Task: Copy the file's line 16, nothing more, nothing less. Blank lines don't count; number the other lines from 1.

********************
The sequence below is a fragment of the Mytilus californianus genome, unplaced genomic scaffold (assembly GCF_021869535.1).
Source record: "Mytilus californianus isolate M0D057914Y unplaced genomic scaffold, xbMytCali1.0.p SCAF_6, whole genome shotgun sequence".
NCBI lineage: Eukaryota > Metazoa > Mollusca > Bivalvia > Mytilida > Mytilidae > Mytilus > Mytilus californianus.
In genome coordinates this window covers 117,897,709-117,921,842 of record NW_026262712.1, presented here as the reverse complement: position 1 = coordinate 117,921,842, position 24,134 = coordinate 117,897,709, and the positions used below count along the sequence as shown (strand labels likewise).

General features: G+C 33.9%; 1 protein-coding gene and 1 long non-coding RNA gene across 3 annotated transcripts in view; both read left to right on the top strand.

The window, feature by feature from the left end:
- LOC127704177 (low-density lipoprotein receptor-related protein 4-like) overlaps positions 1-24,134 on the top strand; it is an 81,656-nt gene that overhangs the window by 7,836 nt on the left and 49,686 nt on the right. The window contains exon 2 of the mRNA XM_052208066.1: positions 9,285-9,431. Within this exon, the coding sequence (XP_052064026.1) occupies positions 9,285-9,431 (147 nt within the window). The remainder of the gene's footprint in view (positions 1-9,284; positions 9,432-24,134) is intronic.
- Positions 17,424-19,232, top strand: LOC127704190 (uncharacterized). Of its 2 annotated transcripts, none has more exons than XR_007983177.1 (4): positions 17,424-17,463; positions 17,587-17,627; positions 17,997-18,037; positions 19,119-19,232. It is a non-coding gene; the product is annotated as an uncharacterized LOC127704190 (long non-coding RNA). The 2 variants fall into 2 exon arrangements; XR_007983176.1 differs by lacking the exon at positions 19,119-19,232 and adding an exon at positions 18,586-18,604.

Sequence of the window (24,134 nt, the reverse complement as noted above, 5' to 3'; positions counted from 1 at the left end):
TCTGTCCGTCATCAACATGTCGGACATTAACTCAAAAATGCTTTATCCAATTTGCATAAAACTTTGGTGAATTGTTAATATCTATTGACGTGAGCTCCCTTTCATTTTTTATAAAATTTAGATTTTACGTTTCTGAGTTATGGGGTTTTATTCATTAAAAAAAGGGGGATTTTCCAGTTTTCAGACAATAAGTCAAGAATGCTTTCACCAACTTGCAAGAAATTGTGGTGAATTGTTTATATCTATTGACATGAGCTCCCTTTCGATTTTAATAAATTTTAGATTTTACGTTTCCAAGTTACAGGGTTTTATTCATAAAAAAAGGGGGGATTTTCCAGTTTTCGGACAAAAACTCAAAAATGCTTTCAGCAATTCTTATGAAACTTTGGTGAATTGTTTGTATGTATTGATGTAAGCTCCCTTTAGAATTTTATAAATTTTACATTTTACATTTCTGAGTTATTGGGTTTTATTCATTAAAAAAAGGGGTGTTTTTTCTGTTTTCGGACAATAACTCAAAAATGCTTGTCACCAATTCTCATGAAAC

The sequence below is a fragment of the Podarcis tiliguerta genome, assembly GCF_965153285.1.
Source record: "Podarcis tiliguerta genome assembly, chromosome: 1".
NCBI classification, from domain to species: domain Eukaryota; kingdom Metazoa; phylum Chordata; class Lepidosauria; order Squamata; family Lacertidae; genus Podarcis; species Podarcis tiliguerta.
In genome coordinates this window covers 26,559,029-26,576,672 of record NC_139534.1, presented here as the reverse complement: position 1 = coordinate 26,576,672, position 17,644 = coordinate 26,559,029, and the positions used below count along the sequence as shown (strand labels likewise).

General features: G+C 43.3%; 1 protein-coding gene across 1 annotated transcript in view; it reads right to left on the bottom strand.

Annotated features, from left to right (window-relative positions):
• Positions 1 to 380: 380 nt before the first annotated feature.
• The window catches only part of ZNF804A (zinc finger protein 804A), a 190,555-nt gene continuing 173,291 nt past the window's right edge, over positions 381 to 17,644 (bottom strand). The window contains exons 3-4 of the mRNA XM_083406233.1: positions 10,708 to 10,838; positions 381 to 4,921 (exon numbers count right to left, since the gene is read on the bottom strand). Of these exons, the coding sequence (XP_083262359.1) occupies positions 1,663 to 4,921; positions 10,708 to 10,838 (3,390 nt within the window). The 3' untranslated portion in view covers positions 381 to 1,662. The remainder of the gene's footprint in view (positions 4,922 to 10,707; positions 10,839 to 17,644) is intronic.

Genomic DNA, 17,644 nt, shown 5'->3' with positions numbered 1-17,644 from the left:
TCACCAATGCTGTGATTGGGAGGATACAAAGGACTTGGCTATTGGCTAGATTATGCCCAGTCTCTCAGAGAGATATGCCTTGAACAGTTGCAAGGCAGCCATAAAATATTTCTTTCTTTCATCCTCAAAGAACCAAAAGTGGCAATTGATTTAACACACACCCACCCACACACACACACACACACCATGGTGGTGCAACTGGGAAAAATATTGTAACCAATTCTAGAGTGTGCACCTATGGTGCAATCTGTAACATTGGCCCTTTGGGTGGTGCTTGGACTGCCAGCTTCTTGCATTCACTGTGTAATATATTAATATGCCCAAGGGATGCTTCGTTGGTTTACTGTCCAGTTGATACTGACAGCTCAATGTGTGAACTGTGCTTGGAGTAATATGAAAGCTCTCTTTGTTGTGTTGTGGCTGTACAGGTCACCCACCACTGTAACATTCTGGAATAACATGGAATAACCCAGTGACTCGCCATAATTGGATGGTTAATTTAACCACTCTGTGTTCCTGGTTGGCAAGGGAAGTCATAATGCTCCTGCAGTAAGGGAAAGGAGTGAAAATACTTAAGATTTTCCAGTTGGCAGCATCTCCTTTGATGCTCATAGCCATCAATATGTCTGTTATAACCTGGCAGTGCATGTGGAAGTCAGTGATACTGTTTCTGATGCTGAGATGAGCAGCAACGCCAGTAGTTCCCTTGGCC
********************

Annotated features, from left to right (window-relative positions):